Joel’s geneticist told his family about the DDD study after routine tests hadn’t picked up anything. The standard, and fastest, test involves a specialist doctor looking at a sample of a patient’s blood through a microscope to examine their DNA. The DNA is dyed to show subtle differences to its expected appearance. Recently, a more detailed test has become available in NHS genetics services; known as a microarray, it allows a specialist to examine many fragments of DNA in detail. The DDD study has the resources to carry out more detailed microarrays than are available on the NHS.
Joel, Sarah and Nigel each filled a test-tube-sized container to about an inch deep with saliva and sent the samples off to the study for their tests to be carried out. For the microarray, fragments of reference DNA are labelled with a coloured dye and put on a glass slide. DNA extracted from the saliva samples is then washed over the slide. A high-resolution photograph is taken, and a researcher compares millions of sites within a patient’s genome against another, unaffected genome to identify any variations. By carrying out tests using Joel’s parents’ DNA and his own, they can see whether any mutations are inherited or have occurred for the first time in Joel.
If the microarray doesn’t yield a diagnosis, the next step is to sequence their genomes. This examines the DNA in the most detailed way possible, by studying the order of the individual building blocks that make up our genomes. Interpreting this data is extremely time-consuming and difficult, so getting results can take a long time.
Everybody has mutations in their genome: some are inherited from their parents, and some are random. To pinpoint which genetic mutation causes a rare genetic disease like Joel’s, the child’s DNA needs to be compared with many other people’s genomes.
The benefit of DDD being such a large study is that lots of patients’ DNA can be compared and the specific mutations can be identified. Dr Firth believes the study offers the best of both worlds: it is large enough to get reliable and powerful data, but patients get their individual results back through their regional geneticist. Thousands of families have sent off samples to DDD, and testing and analysing all their data takes time. The Oakes family knew when they sent off their samples that they were likely to have to wait at least a year. After 15 months, they’re still waiting.
The DDD researchers send an annual newsletter to families to help keep them informed of the progress being made. But with so many patients, personal updates on research are impossible, so families like the Oakeses are still in the dark. “We want the big picture, not just segments of information here and there,” says Nigel. “We need a professional to explain what’s going on in the study and break it down for us.” Not knowing what has happened to their samples, waiting to find out whether scientists they have never met can give them the diagnosis they so desperately want, is frustrating and difficult for the whole family.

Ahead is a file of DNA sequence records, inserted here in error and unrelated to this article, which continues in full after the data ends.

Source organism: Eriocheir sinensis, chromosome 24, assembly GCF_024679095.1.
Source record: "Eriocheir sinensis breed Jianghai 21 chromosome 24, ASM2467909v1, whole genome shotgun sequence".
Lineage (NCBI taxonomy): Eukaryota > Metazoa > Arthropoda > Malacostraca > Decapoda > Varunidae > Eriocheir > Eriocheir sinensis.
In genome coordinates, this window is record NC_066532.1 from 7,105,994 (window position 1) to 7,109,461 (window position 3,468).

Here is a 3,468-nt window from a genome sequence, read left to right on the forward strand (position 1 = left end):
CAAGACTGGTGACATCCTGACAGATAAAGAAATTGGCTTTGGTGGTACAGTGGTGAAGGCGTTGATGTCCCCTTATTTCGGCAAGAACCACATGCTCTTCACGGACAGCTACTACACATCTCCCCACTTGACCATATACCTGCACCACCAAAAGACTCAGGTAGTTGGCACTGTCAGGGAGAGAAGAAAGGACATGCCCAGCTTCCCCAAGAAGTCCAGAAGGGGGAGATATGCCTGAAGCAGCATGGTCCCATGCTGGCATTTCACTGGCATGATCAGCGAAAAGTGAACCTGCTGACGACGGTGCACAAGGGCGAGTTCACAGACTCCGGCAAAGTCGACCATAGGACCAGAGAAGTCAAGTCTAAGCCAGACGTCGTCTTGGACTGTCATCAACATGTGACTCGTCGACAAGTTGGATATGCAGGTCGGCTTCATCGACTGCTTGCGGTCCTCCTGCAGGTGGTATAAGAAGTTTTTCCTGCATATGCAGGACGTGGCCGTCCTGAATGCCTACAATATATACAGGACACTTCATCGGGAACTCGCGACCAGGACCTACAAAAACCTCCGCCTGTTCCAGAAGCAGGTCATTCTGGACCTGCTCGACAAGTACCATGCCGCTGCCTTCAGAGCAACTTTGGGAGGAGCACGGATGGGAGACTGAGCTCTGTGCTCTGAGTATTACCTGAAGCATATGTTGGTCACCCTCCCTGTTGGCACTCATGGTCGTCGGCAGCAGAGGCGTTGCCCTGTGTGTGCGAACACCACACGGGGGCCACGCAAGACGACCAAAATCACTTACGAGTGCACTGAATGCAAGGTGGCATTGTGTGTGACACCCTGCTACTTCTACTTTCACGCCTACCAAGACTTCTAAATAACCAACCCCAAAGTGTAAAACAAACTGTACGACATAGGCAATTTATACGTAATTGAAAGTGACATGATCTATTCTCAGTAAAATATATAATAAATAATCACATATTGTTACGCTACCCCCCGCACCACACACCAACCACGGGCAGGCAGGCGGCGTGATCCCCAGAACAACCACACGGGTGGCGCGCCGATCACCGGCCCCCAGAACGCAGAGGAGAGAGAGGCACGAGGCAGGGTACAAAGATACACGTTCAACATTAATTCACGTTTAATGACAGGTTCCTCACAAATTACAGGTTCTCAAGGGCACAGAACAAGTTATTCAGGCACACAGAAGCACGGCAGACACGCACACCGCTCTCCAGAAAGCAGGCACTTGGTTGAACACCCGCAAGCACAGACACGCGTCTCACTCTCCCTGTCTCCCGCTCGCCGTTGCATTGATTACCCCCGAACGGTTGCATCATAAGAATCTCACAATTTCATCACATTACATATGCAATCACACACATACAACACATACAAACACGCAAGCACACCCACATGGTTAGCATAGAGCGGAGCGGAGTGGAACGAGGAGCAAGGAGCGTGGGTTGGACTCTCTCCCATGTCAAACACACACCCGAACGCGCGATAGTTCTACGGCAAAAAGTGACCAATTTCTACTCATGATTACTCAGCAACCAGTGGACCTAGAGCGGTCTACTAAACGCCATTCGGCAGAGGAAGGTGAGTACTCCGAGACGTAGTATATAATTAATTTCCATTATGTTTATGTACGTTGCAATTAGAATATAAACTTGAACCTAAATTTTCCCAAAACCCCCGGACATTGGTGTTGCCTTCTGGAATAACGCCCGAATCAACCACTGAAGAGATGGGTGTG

At the moment Joel goes to his special needs pre-school on two afternoons a week and to a mainstream pre-school, with Toby, two mornings a week. Joel doesn’t cope well with unfamiliar situations, so having a routine during the week is important – weekends are more challenging. “Joel tends to find Saturdays very difficult,” explains Sarah. “He can get violent, to himself and to us.” A trip to the shops or to the cinema becomes complicated.
This particularly affects Toby, who has a lot more to cope with than other three-year-old boys. He misses out on some of the normal family days out that most children enjoy, and the boys have never had the chance to feel like twins. “I think that’s really sad,” Sarah says, “because they’ve never really had that identity.
“Joel tends to cruise alongside Toby,” she continues, meaning Joel stays close to Toby without interacting with other children, “but Toby worries a lot about Joel. They’re going to different schools soon, and it’s sad they can’t stay together, but Toby needs that space.”
Sarah and Nigel were worried about how to describe Joel’s condition when they were applying for school places for him. Without a diagnosis, every time a form or document had to be filled in, there was a question of how to describe his disorder. “Some sort of answer would be excellent,” Sarah says, “even if it’s just a long string of letters.”
Many of Joel’s characteristics are not obvious to those who don’t know him, so people sometimes question whether there’s anything wrong with him at all. “When you don’t know what his condition is, a lot of people tend to think you’re making it up,” says Sarah. “Some members of the family have said he’ll grow out of it, and that the doctors are only basing his disorder on what we’ve told them, like we’re making it up! I can’t imagine why anyone would do that.”
Nigel finds it more difficult to ignore the comments, especially when they are made by people who don’t know them. “It makes me angry,” he admits, “but you have to try and get on with it. I was using a disabled toilet with Joel once, and somebody stopped me because they thought we didn’t need to. He hasn’t got an obvious disability and he’s not in a wheelchair, but he is still disabled.”